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Ruth - She Lived Up To Her Name

She called the first time while I was away—in the days before cell phones, so she had to wait. We met face-to-face, in her office, the following week.

“I’m intrigued,” she said as we sat down. “Most people don’t say no to a job three times then come in for an interview.”

I had said NO—through others—to the job she wanted me to consider: Director of the Office of Women’s Concerns. It was a big title for a job of minuscule power.

I had heard of her — Ruth, Director of the Office of Student Services. That was another big title for a job little valued by its academic home. She was well liked by many different people across many constituencies. I didn’t know anything beyond her popularity.

I was not disposed toward “servicing” any one. She was living her name: "Wither thou goest I will go .... Thy people will be my people".

She was bright-eyed and round-faced, and smiled easily and often. She asked probing questions and offered politic commentary on her service work and staff.

“I don’t want the job," I said again after about 10 minutes, "but I pay attention whenever anything comes to me in threes.” I then recounted how three totally unconnected people each told me about one particular school within 48 hours of our knowing we needed a different one for our 5-year-old. “As soon as I walked on the campus I knew it was ‘ours’; and my husband—whose criteria were the exact opposite of mine—felt the same when he arrived.”

She smiled and nodded and made a note I couldn’t see. She asked, “If you were to take the job, what would you do with it?”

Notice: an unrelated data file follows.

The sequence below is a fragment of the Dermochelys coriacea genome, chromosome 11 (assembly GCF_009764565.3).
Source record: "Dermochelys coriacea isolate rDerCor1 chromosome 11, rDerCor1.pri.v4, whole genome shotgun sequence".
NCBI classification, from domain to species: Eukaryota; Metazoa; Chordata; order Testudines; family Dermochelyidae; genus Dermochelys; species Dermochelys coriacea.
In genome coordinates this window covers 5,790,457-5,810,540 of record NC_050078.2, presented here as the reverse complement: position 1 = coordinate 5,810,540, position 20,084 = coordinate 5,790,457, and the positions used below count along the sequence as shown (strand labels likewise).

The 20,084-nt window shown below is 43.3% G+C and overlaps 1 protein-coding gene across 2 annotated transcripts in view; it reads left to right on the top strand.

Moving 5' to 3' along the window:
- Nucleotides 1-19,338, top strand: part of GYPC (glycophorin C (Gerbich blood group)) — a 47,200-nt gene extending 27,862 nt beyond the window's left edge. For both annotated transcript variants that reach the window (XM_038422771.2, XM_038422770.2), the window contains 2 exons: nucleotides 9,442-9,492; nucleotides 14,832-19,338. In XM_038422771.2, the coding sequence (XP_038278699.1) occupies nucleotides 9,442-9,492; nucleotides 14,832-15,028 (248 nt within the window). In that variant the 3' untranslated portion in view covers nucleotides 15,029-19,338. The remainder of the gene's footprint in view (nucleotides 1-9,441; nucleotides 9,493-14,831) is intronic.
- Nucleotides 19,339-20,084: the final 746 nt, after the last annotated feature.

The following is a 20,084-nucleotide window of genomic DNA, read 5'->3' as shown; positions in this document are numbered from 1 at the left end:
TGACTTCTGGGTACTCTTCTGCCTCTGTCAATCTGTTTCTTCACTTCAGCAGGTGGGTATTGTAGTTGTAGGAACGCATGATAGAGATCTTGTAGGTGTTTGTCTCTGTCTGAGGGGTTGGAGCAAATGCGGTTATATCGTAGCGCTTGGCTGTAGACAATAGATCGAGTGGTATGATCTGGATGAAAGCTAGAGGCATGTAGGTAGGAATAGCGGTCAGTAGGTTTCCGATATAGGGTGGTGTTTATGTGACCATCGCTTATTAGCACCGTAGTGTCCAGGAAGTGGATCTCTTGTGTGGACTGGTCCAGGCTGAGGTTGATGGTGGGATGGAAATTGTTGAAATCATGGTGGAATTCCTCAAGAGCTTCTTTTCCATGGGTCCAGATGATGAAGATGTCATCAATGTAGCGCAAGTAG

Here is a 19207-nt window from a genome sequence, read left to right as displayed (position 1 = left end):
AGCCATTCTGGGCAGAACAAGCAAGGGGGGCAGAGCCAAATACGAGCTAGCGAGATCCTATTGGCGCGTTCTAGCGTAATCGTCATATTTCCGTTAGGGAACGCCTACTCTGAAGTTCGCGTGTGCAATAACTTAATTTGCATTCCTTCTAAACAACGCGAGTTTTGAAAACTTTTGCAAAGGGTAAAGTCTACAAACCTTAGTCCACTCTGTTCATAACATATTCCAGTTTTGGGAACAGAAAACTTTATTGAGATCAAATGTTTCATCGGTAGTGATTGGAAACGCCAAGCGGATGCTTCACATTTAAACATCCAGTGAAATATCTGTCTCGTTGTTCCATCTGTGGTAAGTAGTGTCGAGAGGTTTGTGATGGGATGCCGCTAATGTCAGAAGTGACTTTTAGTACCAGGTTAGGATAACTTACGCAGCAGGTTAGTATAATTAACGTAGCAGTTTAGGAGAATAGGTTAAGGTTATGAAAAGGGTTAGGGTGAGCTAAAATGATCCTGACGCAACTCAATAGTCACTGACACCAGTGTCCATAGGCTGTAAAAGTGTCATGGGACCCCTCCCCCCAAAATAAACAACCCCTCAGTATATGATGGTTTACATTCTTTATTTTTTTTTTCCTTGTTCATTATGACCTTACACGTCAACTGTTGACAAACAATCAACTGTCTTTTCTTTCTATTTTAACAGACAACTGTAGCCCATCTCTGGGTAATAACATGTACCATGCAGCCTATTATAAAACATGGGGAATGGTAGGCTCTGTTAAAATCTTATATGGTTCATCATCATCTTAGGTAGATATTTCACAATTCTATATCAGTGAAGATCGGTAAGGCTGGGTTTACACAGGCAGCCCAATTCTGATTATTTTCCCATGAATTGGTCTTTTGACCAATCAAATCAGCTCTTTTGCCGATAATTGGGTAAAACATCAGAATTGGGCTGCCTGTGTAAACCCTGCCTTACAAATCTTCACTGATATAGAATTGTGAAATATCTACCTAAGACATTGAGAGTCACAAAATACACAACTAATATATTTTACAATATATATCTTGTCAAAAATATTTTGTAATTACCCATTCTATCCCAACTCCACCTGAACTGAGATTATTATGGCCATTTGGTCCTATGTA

Tricky that, and I reminded her as I started that I was speaking merely hypothetically. "I’d undo the 'office' and the job." But not like our current president’s cabinet is undoing things, and, I believed in the mission of the office too much to let it stay what it had become.

She smiled and made another note. She began to talk to me about her work, and her vision for serving students—and the faculty who taught them. She spoke of the need to combine love of God and people and knowledge and wisdom for the purpose of growing wholeness in the lives of students--so that they could minister in and to wholeness when they left.

As we parted, I said again, “I’m not interested in your job. And, I am very interested in your mission.”

The next day she offered me the job.

I took it, and worked with her for eight years. We did undo (and redo) the office and the job, in a way and over time.

And, we became fast friends. In the language of middle school she became my “best” friend—maybe my "best friend ever!"

She died in 2010—unexpectedly and suddenly.

I miss her. I miss her smile and the twinkle of her blue eyes. I miss the politics and mission of her love.

The Yellow Dress

Second Sight